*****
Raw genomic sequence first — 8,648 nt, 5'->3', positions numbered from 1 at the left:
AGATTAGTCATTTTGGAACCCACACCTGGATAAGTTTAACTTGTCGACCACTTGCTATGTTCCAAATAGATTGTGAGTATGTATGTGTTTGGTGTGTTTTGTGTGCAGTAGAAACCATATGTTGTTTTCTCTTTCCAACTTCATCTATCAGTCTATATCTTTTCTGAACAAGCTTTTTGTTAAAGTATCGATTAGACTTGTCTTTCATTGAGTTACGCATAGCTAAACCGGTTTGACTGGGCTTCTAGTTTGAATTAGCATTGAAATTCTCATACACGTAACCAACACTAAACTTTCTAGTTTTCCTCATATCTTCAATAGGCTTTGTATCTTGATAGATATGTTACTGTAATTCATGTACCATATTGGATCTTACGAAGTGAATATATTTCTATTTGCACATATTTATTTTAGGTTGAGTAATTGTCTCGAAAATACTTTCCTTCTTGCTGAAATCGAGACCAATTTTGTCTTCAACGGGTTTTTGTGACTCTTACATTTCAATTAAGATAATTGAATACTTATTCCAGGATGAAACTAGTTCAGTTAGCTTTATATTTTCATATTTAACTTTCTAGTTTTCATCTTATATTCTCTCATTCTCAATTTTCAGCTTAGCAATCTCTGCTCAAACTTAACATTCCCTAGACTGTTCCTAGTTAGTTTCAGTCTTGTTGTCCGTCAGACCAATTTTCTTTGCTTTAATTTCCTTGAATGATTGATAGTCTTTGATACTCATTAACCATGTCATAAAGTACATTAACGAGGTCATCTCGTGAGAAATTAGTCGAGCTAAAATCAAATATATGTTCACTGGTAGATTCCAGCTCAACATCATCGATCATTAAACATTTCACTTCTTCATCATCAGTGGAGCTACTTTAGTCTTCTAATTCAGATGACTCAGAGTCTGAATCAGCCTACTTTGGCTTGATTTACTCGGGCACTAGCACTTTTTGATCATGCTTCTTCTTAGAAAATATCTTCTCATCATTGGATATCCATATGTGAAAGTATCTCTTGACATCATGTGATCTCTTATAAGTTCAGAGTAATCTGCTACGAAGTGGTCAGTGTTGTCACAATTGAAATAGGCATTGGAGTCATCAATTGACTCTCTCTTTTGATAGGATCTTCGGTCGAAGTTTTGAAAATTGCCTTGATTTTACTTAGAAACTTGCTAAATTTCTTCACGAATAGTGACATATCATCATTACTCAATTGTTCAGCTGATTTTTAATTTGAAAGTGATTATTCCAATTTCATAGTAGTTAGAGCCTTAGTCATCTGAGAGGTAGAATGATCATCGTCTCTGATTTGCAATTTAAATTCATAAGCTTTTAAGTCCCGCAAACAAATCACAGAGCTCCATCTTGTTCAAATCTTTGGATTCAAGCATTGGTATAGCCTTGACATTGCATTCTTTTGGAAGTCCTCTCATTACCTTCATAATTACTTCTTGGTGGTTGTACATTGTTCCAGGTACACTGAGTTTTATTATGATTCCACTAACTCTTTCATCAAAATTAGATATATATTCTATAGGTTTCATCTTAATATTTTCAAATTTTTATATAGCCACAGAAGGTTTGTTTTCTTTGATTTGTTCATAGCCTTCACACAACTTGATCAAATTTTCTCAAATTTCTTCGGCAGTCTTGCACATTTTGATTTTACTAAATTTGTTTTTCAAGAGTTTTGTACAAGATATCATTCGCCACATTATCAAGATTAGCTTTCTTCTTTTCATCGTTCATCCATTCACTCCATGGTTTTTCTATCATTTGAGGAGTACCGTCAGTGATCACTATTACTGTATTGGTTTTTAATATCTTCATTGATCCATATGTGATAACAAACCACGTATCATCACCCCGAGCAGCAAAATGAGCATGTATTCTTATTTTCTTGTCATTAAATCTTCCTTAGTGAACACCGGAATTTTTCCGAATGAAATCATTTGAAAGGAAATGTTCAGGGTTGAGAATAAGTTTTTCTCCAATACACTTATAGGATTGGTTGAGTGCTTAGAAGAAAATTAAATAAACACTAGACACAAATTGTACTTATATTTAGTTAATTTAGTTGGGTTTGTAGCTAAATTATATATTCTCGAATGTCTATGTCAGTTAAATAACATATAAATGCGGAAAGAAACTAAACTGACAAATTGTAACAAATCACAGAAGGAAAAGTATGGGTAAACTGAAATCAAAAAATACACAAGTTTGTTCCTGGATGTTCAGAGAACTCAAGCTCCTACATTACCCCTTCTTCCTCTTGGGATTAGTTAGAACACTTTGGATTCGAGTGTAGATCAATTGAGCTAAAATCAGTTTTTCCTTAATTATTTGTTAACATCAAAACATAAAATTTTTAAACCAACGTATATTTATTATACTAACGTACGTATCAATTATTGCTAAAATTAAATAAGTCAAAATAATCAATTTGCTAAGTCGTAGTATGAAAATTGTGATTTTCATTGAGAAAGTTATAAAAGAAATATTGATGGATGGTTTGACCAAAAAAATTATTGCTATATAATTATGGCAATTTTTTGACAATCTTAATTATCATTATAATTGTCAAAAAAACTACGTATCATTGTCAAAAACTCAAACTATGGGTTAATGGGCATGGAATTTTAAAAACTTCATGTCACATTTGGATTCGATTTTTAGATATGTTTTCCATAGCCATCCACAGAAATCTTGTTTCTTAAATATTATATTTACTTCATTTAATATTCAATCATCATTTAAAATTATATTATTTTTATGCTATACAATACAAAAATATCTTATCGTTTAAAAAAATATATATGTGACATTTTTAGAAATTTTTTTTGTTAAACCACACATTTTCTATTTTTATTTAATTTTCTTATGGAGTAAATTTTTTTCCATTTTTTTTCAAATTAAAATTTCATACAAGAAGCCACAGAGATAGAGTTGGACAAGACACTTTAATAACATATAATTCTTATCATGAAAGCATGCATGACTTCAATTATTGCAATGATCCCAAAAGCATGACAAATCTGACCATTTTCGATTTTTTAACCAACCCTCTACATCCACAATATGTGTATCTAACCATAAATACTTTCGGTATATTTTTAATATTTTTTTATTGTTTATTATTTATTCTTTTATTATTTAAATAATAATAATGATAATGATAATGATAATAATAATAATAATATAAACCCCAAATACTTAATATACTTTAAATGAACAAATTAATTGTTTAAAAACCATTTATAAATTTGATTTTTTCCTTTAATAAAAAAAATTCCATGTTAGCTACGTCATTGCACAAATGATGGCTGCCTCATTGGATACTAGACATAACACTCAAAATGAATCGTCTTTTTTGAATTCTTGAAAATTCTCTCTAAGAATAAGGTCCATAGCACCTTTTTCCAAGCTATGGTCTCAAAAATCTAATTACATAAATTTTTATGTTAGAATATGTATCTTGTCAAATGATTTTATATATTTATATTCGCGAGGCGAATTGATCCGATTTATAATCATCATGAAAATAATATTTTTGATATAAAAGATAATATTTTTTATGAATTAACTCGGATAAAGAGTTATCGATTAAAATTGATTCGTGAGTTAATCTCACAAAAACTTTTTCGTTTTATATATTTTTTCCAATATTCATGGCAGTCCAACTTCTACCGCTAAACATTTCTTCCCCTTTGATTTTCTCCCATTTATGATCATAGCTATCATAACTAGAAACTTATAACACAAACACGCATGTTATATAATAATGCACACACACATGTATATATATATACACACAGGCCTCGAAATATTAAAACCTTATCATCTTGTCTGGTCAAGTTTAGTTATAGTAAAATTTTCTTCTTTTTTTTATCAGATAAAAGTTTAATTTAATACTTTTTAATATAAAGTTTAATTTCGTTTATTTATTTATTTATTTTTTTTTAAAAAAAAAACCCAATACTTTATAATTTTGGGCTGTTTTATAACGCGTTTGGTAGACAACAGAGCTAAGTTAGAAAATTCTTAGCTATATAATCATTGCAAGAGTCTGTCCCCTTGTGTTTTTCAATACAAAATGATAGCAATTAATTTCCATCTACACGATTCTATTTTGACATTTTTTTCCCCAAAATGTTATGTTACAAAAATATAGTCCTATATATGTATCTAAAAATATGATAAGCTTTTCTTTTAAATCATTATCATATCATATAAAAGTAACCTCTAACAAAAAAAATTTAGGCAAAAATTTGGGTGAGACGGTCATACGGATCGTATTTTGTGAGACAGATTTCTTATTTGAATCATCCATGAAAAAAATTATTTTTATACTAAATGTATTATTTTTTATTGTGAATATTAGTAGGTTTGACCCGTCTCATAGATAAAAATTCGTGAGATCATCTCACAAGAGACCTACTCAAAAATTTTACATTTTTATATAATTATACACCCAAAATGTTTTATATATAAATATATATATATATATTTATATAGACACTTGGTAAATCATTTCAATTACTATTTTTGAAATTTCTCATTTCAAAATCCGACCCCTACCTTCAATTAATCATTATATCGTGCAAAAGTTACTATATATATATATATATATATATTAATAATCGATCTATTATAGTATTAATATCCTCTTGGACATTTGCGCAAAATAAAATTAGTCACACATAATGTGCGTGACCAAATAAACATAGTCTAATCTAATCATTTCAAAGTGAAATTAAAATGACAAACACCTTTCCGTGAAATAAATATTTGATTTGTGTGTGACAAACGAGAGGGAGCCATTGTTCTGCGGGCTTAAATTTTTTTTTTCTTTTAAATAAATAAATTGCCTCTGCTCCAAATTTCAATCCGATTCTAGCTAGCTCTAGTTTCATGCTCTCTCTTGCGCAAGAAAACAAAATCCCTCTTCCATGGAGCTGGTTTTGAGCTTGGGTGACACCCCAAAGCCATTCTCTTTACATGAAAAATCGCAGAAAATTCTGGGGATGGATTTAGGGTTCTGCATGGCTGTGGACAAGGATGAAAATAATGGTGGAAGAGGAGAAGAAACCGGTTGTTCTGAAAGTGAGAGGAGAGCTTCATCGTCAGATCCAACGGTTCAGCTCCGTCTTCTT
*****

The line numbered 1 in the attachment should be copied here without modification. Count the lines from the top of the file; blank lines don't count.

Raw genomic sequence first — 8,648 nt, 5'->3', positions numbered from 1 at the left: